Other applications of uranium:

  • used for painting ceramics, but no longer used due to its radiation;

  • 238U is converted to plutonium in atomic reactors;

  • uranium metal is used as a shield in X-ray generators due to its large atomic mass;

  • also used in photography and chemical analyses.

Natural uranium has three isotopes (234U (0.006%), 235U (0.71%), and 238U (99.28%)) but only 235U (as a natural nuclear fuel) is important for nuclear energy, while its content does not fall below 0.2-0.3 %. When this happens, it is called depleted uranium 235U (depleted as a nuclear fuel, but not harmless from the aspect of protecting the human population). It occurs most often:

  • as a by-product of the process of enrichment of natural uranium for the needs of nuclear reactors and nuclear weapons (238U) and

  • when extracting plutonium from the spent fuel of nuclear reactors.

Due to its characteristics of action: high mechanical (penetrating) effect, high temperature when hitting an object (pyrogenic effect), and consequences on people (radiological effect), depleted uranium began to be used by the NATO alliance in almost all armed conflicts after 1990 (Iraq, Republic of Srpska (Bosnia & Herzegovina), Republic of Serbia, Libya, Somalia, Haiti, etc.).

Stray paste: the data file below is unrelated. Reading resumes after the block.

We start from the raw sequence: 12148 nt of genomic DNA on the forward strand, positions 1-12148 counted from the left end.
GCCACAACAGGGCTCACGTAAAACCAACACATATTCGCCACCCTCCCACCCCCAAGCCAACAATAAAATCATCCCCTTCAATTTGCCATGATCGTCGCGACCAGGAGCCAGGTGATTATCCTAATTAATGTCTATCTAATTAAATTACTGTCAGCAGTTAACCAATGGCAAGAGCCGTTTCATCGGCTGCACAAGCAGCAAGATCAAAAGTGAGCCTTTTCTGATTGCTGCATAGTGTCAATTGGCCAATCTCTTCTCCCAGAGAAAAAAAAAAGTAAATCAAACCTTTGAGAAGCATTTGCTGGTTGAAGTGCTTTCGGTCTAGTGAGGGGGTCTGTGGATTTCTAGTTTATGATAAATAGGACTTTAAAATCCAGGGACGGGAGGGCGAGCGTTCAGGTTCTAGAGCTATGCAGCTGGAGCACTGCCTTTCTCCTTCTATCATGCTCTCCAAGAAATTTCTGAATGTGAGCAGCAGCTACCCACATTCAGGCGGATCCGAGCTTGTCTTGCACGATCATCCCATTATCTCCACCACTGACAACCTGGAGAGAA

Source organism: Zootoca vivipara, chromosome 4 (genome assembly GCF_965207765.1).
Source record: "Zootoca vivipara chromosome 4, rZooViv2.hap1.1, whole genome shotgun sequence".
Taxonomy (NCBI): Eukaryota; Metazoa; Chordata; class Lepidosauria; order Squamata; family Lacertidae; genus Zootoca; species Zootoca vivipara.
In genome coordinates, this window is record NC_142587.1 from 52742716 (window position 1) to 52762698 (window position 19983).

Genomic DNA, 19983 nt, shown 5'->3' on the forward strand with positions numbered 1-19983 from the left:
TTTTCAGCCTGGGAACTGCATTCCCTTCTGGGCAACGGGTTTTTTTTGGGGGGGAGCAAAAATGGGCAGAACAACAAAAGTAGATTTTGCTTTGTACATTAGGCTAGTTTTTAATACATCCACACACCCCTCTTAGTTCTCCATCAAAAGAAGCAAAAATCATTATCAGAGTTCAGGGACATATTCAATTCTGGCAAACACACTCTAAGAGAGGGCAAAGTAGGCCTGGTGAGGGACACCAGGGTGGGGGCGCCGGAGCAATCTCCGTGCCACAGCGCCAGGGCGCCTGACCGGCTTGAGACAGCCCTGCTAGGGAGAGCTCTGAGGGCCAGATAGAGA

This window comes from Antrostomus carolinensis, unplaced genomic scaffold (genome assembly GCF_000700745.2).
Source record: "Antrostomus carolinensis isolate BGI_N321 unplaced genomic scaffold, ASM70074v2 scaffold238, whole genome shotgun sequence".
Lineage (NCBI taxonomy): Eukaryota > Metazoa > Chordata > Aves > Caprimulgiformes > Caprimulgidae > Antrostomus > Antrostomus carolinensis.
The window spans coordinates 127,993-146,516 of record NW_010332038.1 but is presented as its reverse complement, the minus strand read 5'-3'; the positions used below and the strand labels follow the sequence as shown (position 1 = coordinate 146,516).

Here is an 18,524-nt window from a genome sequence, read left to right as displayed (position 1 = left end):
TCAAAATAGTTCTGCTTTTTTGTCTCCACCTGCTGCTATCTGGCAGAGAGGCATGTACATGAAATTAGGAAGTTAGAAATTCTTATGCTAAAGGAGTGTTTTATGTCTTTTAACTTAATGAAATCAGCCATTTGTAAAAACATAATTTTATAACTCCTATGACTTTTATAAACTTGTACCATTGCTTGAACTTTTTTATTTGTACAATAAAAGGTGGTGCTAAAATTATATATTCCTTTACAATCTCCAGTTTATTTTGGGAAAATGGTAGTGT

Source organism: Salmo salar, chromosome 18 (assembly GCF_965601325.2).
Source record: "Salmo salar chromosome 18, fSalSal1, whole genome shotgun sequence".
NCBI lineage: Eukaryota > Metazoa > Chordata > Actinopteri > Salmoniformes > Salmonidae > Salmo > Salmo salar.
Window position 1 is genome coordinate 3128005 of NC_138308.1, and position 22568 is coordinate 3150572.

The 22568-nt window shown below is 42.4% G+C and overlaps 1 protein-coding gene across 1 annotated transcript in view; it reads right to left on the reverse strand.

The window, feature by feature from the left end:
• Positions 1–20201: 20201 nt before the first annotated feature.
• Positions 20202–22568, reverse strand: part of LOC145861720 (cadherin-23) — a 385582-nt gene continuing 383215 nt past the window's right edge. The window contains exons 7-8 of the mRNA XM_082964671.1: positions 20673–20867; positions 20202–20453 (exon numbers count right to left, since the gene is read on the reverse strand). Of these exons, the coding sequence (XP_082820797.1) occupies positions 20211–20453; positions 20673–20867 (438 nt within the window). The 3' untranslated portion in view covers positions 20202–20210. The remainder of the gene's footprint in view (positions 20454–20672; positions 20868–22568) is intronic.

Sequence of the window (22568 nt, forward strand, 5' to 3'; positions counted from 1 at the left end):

The following calibers of this type of ammunition are most often used for military purposes (Figure 1):

Figure 1 Means for the application of DUA: A-10 Thunderbolt II aircraft and tank Abrams M1A2
Рисунок 1
Средства для применения БОУ: авиация А-10 Thunderbolt II и танк Abrams M1A2
Слика 1
Средства за примену МОУ: ваздухоплов А-10 Thunderbolt II и тенк Abrams M1A2

  • 25 mm (BVP M2A2 and M3A3 Bradley - 85 g),

  • 30 mm (aircraft A-10 Thunderbolt II - 298 g),

  • 105 mm (tank Abrams M1, Leopard - from 2200 to 3700 g), 120 mm (tank Abrams M1A2, Leclerc, Challenger - 5 kg) (Serbian Armed Forces - General Staff, 2000, pp. 25).

Certainly, the biggest problem for people when coming into contact with this type of illicit weapon (in addition to inhaling uranium oxide) is the delayed effect of DUA, and the consequences can be felt even after a few years.

Reconnaissance of the areas contaminated with depleted uranium ammunition

In the introduction, it was mentioned that the territory of the Republic of Serbia (without AP KiM) was targeted with DUA at 4 locations, namely: Pljačkovica (near Vranje), Borovac (near Bujanovac), Bratoselce, and Reljan (near Preševo), Figure 2 (Inđić, 2018, p. 143).

Figure 2 Areas contaminated with depleted uranium ammunition in the area of R. Serbia (without AP Kosovo and Metohija) during the 1999 NATO aggression
Рисунок 2
Зоны, пораженные боеприпасами с обедненным ураном в районе Р. Сербия (без АК Косово и Метохия) во время агрессии НАТО в 1999 г.
Слика 2